BERLIN — The soft-sell of a new municipal water system is officially under way as nearly two dozen potential customers thirsty for information about the $5.5 million project turned out to hear what the engineer who has been working on it for the past six years had to say.
No commitments were made and none were solicited during a session that was pitched as a primer on a water project that has been talked about for more than two decades and seriously pursued since 2007.
On a night when one woman said she would like a free sample before making up her mind and others posed questions about costs and construction schedules, Mark Youngstrom of Otter Creek Engineering said it is possible that water from three capped town-owned wells could be flowing through distribution lines and spurting out facets by this time next year.
“The plan is to be under construction first thing in the spring,” Youngstrom said, suggesting the largest remaining hurdle involves rounding up enough committed customers to make the system proposed for the area around Berlin Four Corners financially viable.
According to Youngstrom, that means entering into formal agreements with property owners who would collectively use roughly 96,500 gallons of water a day, or 386 “equivalent residential units (ERUs).”
That, Youngstrom said, is a fancy name for home and an acknowledgement that many of the potential customers in the proposed service area would use far more water than the average residence.
“When we get to the magic number (386 ERUs) construction starts,” he said, ticking off the benefits a system that would provide a reliable source of potable water, and “full fire protection” – including strategically placed fire hydrants and the ability to accommodate commercial sprinkler systems.
Youngstrom told those attending the first in a series of informational meetings about the water project Wednesday night that the town wasn’t asking them to commit to anything yet, but they should start thinking about whether they want to hook on to the system and be ready to make a decision in the not-too-distant future. He said the time is fast-approaching when those who own homes, commercial property, and even undeveloped land will be asked whether they want to reserve what isn’t an unlimited capacity of water.
“If I could look five years down the road you’re going to reach the capacity of your three wells,” he predicted. “You could sell out the (water) system in a short period of time.”
Though it will take at least 386 ERUs to begin construction, Youngstrom said 500 ERUs is probably the maximum capacity of the current wells.
Tapping out a system that hasn’t yet been built and searching for a supplemental source of water would be a welcome problem, according to Youngstrom, who encouraged those in attendance to seriously consider becoming a customer.
“When somebody finally comes to you and ask you to sign on the dotted line, please sign,” he said.
Asked about price, Youngstrom said rates hadn’t yet been set, but the goal has been and remains to supply water at an annual cost of between $550 and $600 per ERU — a figure he said is around the state average for a well-run municipally owned water system.
Youngstrom did say he would not recommend a price break to persuade high-volume users to hook on to the system.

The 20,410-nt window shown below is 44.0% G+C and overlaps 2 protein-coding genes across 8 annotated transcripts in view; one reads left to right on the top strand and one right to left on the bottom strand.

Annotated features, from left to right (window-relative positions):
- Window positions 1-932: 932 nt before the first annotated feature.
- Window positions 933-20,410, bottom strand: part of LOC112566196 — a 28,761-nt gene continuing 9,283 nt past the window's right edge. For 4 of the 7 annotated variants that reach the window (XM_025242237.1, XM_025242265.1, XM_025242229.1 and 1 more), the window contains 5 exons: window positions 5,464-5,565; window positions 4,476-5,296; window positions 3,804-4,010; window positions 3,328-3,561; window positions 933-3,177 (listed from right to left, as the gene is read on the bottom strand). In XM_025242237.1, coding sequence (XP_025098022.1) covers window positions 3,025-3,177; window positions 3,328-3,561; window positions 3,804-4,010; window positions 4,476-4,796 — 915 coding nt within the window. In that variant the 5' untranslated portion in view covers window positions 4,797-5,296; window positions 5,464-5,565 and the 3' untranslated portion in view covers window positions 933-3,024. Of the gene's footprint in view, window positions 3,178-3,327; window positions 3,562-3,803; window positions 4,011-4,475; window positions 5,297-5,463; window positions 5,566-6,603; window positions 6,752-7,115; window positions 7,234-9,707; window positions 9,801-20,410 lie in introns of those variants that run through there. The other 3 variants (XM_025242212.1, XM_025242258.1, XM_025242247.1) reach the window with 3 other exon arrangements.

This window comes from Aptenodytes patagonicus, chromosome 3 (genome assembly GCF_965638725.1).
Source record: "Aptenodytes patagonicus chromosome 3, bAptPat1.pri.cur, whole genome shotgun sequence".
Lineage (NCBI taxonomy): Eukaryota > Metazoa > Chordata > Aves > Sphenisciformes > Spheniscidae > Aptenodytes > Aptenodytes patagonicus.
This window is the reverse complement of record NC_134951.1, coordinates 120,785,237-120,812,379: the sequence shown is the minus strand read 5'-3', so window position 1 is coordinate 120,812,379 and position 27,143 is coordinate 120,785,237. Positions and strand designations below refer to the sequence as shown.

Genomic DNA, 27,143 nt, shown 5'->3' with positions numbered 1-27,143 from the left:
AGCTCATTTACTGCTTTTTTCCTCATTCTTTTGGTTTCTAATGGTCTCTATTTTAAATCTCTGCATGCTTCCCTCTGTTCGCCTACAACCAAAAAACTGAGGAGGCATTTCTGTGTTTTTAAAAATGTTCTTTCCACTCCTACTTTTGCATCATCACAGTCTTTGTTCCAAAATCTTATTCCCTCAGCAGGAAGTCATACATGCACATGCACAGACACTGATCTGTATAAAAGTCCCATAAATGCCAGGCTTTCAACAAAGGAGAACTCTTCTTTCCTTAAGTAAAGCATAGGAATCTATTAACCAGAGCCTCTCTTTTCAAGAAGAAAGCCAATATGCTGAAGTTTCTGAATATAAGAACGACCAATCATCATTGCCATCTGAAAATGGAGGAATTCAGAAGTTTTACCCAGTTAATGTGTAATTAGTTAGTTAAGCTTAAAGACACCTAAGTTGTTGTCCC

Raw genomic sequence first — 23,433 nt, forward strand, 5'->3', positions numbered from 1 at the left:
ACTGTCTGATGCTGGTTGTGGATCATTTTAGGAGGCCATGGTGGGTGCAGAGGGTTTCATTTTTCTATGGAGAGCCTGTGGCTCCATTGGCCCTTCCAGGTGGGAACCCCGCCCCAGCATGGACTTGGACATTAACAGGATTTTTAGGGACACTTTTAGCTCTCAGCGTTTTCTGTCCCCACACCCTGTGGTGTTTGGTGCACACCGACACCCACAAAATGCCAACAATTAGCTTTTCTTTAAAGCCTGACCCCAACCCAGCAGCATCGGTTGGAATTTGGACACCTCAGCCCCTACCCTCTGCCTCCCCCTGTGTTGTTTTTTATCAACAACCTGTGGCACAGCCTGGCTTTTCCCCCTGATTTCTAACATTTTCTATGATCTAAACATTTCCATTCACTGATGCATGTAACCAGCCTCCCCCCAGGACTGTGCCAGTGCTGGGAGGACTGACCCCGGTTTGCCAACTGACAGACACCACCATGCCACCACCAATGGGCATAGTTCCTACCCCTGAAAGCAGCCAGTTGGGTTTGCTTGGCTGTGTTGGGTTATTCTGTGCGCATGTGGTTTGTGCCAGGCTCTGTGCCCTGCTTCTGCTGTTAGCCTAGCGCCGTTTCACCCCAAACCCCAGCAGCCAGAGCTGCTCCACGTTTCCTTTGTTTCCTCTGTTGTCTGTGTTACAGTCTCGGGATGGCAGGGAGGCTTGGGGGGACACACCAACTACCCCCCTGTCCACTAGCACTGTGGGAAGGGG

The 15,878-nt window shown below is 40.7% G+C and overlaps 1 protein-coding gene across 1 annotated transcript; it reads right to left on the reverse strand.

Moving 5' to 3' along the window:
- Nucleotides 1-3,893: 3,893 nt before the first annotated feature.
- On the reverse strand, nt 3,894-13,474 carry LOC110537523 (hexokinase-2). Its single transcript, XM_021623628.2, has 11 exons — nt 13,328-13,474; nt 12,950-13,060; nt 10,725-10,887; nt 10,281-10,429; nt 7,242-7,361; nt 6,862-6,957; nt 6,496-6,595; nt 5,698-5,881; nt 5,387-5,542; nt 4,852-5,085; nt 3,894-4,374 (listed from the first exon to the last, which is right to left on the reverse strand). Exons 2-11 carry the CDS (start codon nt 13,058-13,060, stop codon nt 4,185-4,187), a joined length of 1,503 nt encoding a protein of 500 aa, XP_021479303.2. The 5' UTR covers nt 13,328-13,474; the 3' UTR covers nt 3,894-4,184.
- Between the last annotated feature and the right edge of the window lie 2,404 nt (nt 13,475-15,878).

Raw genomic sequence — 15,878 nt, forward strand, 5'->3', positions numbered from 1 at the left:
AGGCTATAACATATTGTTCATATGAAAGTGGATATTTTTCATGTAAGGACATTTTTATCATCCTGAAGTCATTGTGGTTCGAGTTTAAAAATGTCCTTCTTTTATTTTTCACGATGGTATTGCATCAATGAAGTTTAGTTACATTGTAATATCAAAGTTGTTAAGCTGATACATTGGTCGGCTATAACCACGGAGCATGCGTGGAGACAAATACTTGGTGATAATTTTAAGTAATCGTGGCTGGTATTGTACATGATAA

“Everybody understands fairness, and fairness is everybody pays the same,” he said.
According to Youngstrom, a typical water bill would likely be broken down into three components — flat fee to pay off the bond that will finance construction of the system, a base rate for the ability to use the water, and a per-gallon consumption fee.
Though the drop-dead date hasn’t yet been established, Youngstrom said, those who commit to capacity in advance can avoid the expense of a yet-to-be-established connection fee that will be charged those who choose want to hook on at a later date. However, even those who take advantage of that incentive will be required to cover the cost of tapping into the water line that will stop at their property lines, he said.
With a voter-approved bond issue in-hand, and federal financing for the project locked up, Youngstrom said he is finishing up the final design and working on bid documents in anticipation that recruiting customers won’t be a problem.
According to Youngstrom, the design-work is 60 percent complete, surveys are done, and soil borings have revealed no insurmountable subsurface problems with ledge along the five-mile route of the proposed distribution system.
Youngstrom said that route may yet change based on interest from potential users along Paine Turnpike North, which runs from the Route 62 intersection near the local fire station to the Fisher Road intersection where a new state hospital is now under construction. Adding that area into the project scope would likely require dropping a segment of Comstock Road between Granger Road and Paine Turnpike, he said.
Berlin resident Charlotte Brewer, who hasn’t had water in her house that didn’t come from the well in her yard, said she would be interested in a taste test.
“I’m dying to try it,” she said of the water produced by the town-owned wells.
According to Brewer, her own well has good water pressure, but she isn’t wild about the taste that her husband, Lee, attributes to an elevated salt content that has rendered several wells in the proposed service area undrinkable.
“Ours isn’t bad, but it (the water) does leave rust spots on our stainless steel knives,” he said.
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